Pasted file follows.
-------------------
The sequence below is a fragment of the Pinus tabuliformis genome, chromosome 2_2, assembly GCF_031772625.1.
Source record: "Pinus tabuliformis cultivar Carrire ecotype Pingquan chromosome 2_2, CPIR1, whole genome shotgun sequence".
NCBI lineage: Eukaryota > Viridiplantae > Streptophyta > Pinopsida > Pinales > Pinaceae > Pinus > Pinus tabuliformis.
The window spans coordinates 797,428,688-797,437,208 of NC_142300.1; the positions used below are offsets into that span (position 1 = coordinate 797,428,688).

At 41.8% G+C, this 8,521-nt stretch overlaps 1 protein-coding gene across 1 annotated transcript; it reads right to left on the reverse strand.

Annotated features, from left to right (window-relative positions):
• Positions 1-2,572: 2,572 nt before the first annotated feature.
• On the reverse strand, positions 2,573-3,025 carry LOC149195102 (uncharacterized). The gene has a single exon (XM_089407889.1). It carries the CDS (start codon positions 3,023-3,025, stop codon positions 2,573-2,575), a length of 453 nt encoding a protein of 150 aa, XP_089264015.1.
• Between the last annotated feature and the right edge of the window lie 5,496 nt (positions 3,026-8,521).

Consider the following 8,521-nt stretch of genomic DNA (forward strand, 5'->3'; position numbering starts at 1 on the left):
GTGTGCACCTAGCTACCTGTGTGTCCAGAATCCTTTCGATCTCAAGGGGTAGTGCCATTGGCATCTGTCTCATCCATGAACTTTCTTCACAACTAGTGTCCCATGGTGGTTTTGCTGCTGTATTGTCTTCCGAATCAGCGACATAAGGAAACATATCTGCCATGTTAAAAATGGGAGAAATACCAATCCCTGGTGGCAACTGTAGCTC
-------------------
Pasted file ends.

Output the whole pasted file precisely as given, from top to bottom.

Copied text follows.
The sequence below is a fragment of the Pinus tabuliformis genome, chromosome 2_2, assembly GCF_031772625.1.
Source record: "Pinus tabuliformis cultivar Carrire ecotype Pingquan chromosome 2_2, CPIR1, whole genome shotgun sequence".
NCBI lineage: Eukaryota > Viridiplantae > Streptophyta > Pinopsida > Pinales > Pinaceae > Pinus > Pinus tabuliformis.
The window spans coordinates 797,428,688-797,437,208 of NC_142300.1; the positions used below are offsets into that span (position 1 = coordinate 797,428,688).

At 41.8% G+C, this 8,521-nt stretch overlaps 1 protein-coding gene across 1 annotated transcript; it reads right to left on the reverse strand.

Annotated features, from left to right (window-relative positions):
• Positions 1-2,572: 2,572 nt before the first annotated feature.
• On the reverse strand, positions 2,573-3,025 carry LOC149195102 (uncharacterized). The gene has a single exon (XM_089407889.1). It carries the CDS (start codon positions 3,023-3,025, stop codon positions 2,573-2,575), a length of 453 nt encoding a protein of 150 aa, XP_089264015.1.
• Between the last annotated feature and the right edge of the window lie 5,496 nt (positions 3,026-8,521).

Consider the following 8,521-nt stretch of genomic DNA (forward strand, 5'->3'; position numbering starts at 1 on the left):
GTGTGCACCTAGCTACCTGTGTGTCCAGAATCCTTTCGATCTCAAGGGGTAGTGCCATTGGCATCTGTCTCATCCATGAACTTTCTTCACAACTAGTGTCCCATGGTGGTTTTGCTGCTGTATTGTCTTCCGAATCAGCGACATAAGGAAACATATCTGCCATGTTAAAAATGGGAGAAATACCAATCCCTGGTGGCAACTGTAGCTC